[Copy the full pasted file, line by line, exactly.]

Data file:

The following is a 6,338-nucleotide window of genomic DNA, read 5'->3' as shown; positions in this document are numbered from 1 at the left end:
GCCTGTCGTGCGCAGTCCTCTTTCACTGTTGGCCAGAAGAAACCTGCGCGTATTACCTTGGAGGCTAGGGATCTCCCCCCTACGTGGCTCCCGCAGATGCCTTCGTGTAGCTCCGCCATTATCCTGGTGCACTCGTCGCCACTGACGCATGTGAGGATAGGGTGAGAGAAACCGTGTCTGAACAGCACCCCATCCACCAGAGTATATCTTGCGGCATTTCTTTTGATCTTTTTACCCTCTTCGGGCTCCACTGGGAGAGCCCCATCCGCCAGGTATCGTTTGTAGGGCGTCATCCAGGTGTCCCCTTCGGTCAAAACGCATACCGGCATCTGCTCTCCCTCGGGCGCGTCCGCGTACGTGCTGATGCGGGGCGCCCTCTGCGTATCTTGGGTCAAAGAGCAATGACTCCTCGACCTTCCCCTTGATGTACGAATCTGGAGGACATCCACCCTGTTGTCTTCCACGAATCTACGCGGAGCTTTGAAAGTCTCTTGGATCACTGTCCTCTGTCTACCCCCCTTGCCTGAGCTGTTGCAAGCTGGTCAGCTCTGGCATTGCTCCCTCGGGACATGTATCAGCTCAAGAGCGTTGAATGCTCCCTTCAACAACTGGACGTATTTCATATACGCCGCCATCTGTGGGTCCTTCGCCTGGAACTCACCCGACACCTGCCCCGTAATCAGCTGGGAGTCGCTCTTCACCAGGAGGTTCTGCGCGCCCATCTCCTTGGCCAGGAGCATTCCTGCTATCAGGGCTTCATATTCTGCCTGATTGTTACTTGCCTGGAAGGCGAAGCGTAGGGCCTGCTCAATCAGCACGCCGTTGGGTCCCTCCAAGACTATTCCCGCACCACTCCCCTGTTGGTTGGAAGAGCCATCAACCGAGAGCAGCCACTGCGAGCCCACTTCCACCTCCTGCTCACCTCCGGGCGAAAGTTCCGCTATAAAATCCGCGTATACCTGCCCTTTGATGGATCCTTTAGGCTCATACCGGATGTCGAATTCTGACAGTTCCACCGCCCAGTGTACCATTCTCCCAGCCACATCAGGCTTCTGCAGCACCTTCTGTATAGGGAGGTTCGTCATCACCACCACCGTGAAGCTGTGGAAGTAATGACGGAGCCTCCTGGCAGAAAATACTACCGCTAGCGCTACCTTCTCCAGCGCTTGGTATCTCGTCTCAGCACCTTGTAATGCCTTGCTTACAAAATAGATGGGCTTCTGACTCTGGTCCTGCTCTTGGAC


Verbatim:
The following is a 6,338-nucleotide window of genomic DNA, read 5'->3' as shown; positions in this document are numbered from 1 at the left end:
GCCTGTCGTGCGCAGTCCTCTTTCACTGTTGGCCAGAAGAAACCTGCGCGTATTACCTTGGAGGCTAGGGATCTCCCCCCTACGTGGCTCCCGCAGATGCCTTCGTGTAGCTCCGCCATTATCCTGGTGCACTCGTCGCCACTGACGCATGTGAGGATAGGGTGAGAGAAACCGTGTCTGAACAGCACCCCATCCACCAGAGTATATCTTGCGGCATTTCTTTTGATCTTTTTACCCTCTTCGGGCTCCACTGGGAGAGCCCCATCCGCCAGGTATCGTTTGTAGGGCGTCATCCAGGTGTCCCCTTCGGTCAAAACGCATACCGGCATCTGCTCTCCCTCGGGCGCGTCCGCGTACGTGCTGATGCGGGGCGCCCTCTGCGTATCTTGGGTCAAAGAGCAATGACTCCTCGACCTTCCCCTTGATGTACGAATCTGGAGGACATCCACCCTGTTGTCTTCCACGAATCTACGCGGAGCTTTGAAAGTCTCTTGGATCACTGTCCTCTGTCTACCCCCCTTGCCTGAGCTGTTGCAAGCTGGTCAGCTCTGGCATTGCTCCCTCGGGACATGTATCAGCTCAAGAGCGTTGAATGCTCCCTTCAACAACTGGACGTATTTCATATACGCCGCCATCTGTGGGTCCTTCGCCTGGAACTCACCCGACACCTGCCCCGTAATCAGCTGGGAGTCGCTCTTCACCAGGAGGTTCTGCGCGCCCATCTCCTTGGCCAGGAGCATTCCTGCTATCAGGGCTTCATATTCTGCCTGATTGTTACTTGCCTGGAAGGCGAAGCGTAGGGCCTGCTCAATCAGCACGCCGTTGGGTCCCTCCAAGACTATTCCCGCACCACTCCCCTGTTGGTTGGAAGAGCCATCAACCGAGAGCAGCCACTGCGAGCCCACTTCCACCTCCTGCTCACCTCCGGGCGAAAGTTCCGCTATAAAATCCGCGTATACCTGCCCTTTGATGGATCCTTTAGGCTCATACCGGATGTCGAATTCTGACAGTTCCACCGCCCAGTGTACCATTCTCCCAGCCACATCAGGCTTCTGCAGCACCTTCTGTATAGGGAGGTTCGTCATCACCACCACCGTGAAGCTGTGGAAGTAATGACGGAGCCTCCTGGCAGAAAATACTACCGCTAGCGCTACCTTCTCCAGCGCTTGGTATCTCGTCTCAGCACCTTGTAATGCCTTGCTTACAAAATAGATGGGCTTCTGACTCTGGTCCTGCTCTTGGAC